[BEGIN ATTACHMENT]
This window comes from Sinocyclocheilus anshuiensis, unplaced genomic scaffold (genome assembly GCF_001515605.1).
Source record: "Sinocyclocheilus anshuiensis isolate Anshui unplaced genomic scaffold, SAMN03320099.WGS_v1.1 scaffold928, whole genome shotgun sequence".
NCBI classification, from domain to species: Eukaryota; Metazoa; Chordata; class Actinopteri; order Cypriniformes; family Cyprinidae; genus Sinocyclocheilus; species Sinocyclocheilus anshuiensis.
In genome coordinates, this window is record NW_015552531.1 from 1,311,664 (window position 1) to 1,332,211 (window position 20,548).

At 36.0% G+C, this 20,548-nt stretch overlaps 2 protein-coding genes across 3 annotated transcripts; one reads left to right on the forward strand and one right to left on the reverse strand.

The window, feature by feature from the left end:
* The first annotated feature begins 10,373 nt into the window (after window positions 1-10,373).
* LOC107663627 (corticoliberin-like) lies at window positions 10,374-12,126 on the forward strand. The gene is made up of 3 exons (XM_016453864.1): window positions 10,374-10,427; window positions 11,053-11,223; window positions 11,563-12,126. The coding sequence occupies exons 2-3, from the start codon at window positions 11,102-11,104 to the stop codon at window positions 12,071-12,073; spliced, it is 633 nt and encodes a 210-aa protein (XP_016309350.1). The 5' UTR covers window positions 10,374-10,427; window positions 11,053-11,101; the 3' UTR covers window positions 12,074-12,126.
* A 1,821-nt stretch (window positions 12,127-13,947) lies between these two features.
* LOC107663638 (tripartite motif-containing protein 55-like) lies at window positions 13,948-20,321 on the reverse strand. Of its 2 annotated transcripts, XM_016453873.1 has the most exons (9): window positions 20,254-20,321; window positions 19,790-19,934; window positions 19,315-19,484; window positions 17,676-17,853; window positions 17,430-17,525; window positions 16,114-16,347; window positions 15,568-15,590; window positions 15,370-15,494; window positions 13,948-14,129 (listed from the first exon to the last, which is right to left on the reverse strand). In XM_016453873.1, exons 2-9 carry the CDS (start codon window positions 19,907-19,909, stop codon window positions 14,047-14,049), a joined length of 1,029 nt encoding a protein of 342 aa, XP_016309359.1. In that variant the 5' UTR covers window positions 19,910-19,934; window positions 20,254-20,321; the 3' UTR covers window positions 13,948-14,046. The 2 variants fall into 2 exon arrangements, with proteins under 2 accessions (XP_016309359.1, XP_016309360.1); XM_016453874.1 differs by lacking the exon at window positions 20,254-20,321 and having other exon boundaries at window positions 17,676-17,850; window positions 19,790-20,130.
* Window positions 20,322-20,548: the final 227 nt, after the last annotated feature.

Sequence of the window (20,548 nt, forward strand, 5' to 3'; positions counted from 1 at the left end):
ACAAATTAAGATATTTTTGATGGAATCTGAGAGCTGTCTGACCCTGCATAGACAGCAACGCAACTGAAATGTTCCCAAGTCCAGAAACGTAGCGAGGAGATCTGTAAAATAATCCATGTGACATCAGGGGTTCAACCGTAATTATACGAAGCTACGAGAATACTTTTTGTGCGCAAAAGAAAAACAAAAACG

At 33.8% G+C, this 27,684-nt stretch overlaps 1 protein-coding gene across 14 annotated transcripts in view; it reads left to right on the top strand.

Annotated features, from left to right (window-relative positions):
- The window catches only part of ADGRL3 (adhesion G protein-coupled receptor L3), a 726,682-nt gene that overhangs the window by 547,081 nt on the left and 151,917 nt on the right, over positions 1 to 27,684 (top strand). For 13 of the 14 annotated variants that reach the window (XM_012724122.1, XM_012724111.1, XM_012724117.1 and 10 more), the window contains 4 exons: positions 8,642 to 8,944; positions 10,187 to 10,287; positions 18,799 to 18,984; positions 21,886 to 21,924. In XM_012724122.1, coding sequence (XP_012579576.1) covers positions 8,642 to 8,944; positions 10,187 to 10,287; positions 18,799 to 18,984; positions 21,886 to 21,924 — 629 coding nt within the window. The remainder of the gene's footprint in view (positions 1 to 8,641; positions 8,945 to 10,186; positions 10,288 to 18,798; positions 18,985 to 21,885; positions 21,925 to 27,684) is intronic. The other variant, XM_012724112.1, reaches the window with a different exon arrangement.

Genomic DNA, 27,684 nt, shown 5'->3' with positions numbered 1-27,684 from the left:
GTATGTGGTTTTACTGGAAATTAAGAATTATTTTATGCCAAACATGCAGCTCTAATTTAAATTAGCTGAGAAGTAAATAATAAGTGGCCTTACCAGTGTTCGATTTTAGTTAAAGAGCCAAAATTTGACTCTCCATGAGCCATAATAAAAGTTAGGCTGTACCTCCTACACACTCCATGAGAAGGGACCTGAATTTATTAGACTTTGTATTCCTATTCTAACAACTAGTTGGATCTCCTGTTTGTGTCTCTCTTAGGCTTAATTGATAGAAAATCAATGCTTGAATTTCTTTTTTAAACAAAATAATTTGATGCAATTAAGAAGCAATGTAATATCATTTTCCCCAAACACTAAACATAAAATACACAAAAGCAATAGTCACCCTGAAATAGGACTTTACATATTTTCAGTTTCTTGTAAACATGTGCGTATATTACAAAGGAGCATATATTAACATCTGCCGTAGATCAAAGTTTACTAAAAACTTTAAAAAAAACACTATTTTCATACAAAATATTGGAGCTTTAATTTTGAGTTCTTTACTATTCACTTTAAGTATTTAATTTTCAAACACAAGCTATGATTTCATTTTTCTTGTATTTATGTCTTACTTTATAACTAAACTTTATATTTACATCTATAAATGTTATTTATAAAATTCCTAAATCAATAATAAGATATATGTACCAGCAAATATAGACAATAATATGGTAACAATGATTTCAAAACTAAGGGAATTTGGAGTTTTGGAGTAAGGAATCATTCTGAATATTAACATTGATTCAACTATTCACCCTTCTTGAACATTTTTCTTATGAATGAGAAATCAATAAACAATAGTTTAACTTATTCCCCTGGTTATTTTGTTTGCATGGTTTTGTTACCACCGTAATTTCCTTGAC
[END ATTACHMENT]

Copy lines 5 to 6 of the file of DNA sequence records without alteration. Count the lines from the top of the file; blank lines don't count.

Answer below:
At 36.0% G+C, this 20,548-nt stretch overlaps 2 protein-coding genes across 3 annotated transcripts; one reads left to right on the forward strand and one right to left on the reverse strand.

The window, feature by feature from the left end: